I have traveled to different ski sites since joining my college ski & snowboard club, and by having friends who love snowboarding as well. I’ve snowboarded at Whistler, Big Sky Montana, Mammoth, Tahoe resorts- Squaw, Heavenly, Sugarbowl, etc….and now I’ve finally experienced Colorado, Vail, Colorado to be exact.
Nothing can compare to the Vail Resort, at least no where that I have been. My Dad is kinda a ski connoisseur and use to travel to different ski resorts as a journalist and also followed the World Cup tour back in the day. He says there is nothing like it, and now I’d have to agree. Once you arrive, and survive the flight and annoying layover in Denver, you reach a worry free territory where virtually everyone does whatever they can to make your day awesome. (Well except maybe the other tourist/vacationers).
Vail markets itself as- “Vail, nothing on Earth.” They got the right. With the tremendous amounts of different bowls you can ride, the high speed lift lines, the good food & nice lodges, the shopping in the village, unique blend of dinning cuisines, the ice skating rinks, the awesome blinking lights, the architecture, the snow, the movie theatre that serves first class meals and beverages in giant cushion seats, the elite bowling alley, the free transportation, and the happy go lucky vacation attitude most employees have even in the worst conditions, yes, this there is nothing on Earth that compares to Vail. I have not even delved into the massive mountain and all the possible ways to get down the mountain. It would be entirley likley to ski Vail for a few days and take different runs every time. Ofcourse, if you’re a skiier/boarder like me who finds a run and likes to pound it out a few times, that won’t fly.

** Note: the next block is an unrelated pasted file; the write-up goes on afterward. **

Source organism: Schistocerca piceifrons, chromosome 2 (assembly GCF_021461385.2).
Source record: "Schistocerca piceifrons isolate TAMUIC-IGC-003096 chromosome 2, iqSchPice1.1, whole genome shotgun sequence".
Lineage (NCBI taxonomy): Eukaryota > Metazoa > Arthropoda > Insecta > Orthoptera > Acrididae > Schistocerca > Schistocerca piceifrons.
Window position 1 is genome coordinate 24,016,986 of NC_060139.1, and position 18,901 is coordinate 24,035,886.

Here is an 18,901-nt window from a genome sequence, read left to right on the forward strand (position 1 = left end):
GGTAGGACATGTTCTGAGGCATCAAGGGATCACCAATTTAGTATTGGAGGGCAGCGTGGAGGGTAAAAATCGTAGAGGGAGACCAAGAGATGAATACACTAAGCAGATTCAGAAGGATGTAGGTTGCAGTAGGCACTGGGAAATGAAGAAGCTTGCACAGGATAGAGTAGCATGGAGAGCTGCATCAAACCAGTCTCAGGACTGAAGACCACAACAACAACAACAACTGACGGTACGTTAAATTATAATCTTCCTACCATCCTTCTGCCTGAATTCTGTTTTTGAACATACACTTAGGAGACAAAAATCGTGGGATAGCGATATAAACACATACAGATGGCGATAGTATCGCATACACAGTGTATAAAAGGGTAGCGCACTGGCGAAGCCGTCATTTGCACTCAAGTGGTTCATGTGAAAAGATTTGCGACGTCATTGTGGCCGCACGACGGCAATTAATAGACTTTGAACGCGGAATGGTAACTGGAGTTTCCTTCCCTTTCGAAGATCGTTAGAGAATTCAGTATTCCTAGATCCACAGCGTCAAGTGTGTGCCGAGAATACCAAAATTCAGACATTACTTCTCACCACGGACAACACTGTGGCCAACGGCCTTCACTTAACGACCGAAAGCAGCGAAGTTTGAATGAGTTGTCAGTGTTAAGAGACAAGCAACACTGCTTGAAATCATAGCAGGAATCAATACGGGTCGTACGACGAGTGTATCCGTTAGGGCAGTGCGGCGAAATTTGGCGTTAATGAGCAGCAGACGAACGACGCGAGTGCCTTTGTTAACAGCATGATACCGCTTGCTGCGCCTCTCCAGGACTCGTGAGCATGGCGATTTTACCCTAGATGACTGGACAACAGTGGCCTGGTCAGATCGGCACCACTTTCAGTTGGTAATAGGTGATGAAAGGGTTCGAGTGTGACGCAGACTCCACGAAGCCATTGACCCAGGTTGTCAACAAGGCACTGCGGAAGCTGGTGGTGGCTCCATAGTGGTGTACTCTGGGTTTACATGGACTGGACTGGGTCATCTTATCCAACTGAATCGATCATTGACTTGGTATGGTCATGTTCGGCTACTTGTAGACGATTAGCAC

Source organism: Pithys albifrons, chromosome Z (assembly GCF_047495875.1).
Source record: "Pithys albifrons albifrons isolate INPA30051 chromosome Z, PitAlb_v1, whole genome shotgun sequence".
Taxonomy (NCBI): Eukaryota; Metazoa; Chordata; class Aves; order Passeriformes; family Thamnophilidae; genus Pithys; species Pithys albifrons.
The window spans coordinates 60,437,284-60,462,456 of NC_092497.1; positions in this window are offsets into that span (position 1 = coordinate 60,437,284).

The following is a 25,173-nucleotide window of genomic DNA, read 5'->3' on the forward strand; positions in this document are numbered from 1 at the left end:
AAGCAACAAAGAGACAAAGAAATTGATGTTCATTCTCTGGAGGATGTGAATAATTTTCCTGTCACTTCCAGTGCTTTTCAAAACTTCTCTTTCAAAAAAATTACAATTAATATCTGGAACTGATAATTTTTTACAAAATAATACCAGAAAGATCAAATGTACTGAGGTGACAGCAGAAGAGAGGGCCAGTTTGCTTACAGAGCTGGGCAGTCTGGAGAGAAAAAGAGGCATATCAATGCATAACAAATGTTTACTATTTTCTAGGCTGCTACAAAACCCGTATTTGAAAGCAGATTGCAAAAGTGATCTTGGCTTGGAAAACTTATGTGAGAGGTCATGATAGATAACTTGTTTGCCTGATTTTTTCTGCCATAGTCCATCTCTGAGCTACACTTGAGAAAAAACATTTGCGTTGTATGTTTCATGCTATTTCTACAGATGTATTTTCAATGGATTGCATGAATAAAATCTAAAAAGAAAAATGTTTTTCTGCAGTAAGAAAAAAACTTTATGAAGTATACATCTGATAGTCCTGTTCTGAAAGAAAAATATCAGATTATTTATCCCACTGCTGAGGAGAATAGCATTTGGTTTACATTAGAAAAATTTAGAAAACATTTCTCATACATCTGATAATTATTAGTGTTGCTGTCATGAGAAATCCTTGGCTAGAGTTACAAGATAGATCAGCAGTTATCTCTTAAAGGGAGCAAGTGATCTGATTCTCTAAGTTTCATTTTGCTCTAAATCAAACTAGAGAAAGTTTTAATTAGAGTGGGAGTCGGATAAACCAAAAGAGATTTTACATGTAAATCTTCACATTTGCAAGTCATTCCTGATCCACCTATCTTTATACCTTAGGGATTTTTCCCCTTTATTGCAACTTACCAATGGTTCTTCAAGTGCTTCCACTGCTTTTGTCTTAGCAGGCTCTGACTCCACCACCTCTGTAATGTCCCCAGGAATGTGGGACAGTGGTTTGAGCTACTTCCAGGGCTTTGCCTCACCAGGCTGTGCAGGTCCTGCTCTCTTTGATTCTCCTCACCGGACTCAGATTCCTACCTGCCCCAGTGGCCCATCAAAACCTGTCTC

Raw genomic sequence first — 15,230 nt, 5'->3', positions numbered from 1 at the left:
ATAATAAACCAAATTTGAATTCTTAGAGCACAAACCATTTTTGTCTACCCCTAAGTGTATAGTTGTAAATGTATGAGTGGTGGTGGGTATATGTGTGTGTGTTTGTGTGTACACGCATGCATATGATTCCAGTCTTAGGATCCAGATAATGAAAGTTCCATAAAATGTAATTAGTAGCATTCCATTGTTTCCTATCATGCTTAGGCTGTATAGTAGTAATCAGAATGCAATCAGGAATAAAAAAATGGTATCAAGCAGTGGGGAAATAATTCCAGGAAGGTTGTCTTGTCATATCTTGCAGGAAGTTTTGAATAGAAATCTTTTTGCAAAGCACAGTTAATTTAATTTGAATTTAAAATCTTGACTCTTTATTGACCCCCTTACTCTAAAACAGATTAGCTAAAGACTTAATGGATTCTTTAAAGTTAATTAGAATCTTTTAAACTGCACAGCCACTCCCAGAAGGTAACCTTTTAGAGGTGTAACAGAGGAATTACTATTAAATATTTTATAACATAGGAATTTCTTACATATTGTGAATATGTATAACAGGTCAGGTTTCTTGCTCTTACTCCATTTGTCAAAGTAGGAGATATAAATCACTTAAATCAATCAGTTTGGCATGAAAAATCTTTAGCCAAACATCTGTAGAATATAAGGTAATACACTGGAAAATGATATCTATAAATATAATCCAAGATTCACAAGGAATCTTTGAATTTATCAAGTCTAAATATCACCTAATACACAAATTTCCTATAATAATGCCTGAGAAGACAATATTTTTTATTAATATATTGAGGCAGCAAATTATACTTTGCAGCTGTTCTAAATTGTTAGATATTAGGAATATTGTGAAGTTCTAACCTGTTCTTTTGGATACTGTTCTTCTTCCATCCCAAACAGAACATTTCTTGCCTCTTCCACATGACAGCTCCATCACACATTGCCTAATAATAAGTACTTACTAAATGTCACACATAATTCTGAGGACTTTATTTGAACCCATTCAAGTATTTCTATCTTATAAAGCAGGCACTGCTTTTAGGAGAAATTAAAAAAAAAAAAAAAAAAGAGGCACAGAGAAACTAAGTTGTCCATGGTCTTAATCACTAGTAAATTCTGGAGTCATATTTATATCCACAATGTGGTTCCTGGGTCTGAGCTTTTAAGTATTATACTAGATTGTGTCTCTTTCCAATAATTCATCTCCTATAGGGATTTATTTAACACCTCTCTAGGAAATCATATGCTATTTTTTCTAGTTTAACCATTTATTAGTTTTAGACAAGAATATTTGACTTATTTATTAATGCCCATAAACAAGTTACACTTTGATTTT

One of my favorite things about the Vail Mountain is how accessible it is. I had the privilege to stay at the classy Vail Cascade Resort where we were spoiled with boot/board storage and a convenient lift that took us right up the mountain, no long lift line to start the day. Every morning we were already a head start amongst those late risers, or tourist who opted for the scenic Gondola ride up to the top, or other people loading up at the Vail village. As a snowboarder, I was even more impressed. Typically boarders get caught in long flat cat walks, loose our speed, and end up having to unclip or glide our way to the next lift. It’s miserable. That is not the case at Vail. If you’re a decent boarder, you should be able to make your way around without every unclipping (i did it). Ofcourse, I’m the boarder that avoids the catwalks unless they are the only route down.
I snowboarded Vail 5 days. It was incredible. For the busy Christmas/New Year season, I hit marginal lift lines (if any), and got around the mountain without any problems. There is plenty of terrain to hit up, everything from beginner to advance runs. The only thing I had to look out for were the random Mogul runs that sometimes I’d face on my way down. The new Blue Sky Basin Bowl territory is a free for all. It’s like you get off the lift, choose your route down, and hope you meet your party at the bottom. You ski amongst masses of trees and all kinds of drops lines. It’s exhilarating. I also had a lot of fun on chair 11 (Northwoods) and the Teacup Lift. Great for when there is snow or even fresh Pow. I would like to say though that Vail could improve their mountain signage, especially on the actual runs, and provide more benches at the top of the lifts for us boarders who don’t want to always sit in the snow.
Vail provided me with one of the easiest snow trips of my life. Perhaps it is the elite target market Vail goes after, or maybe it was because I stayed in a legit resort with incomparable service and amenities. Their staff of locals , South Africans, and other free spirits doing whatever it takes to make it in the snow, are friendly and dedicated to serving up to the Vail brand. I would recommend Vail Resort to anyone passionate about the Skiing and snowboarding, and anyone willing (or who has) those extra pennies to invest in a vacation of a lifetime. I feel so lucky to have experienced the best of the best in skiing, and I only hope I can one day make it back.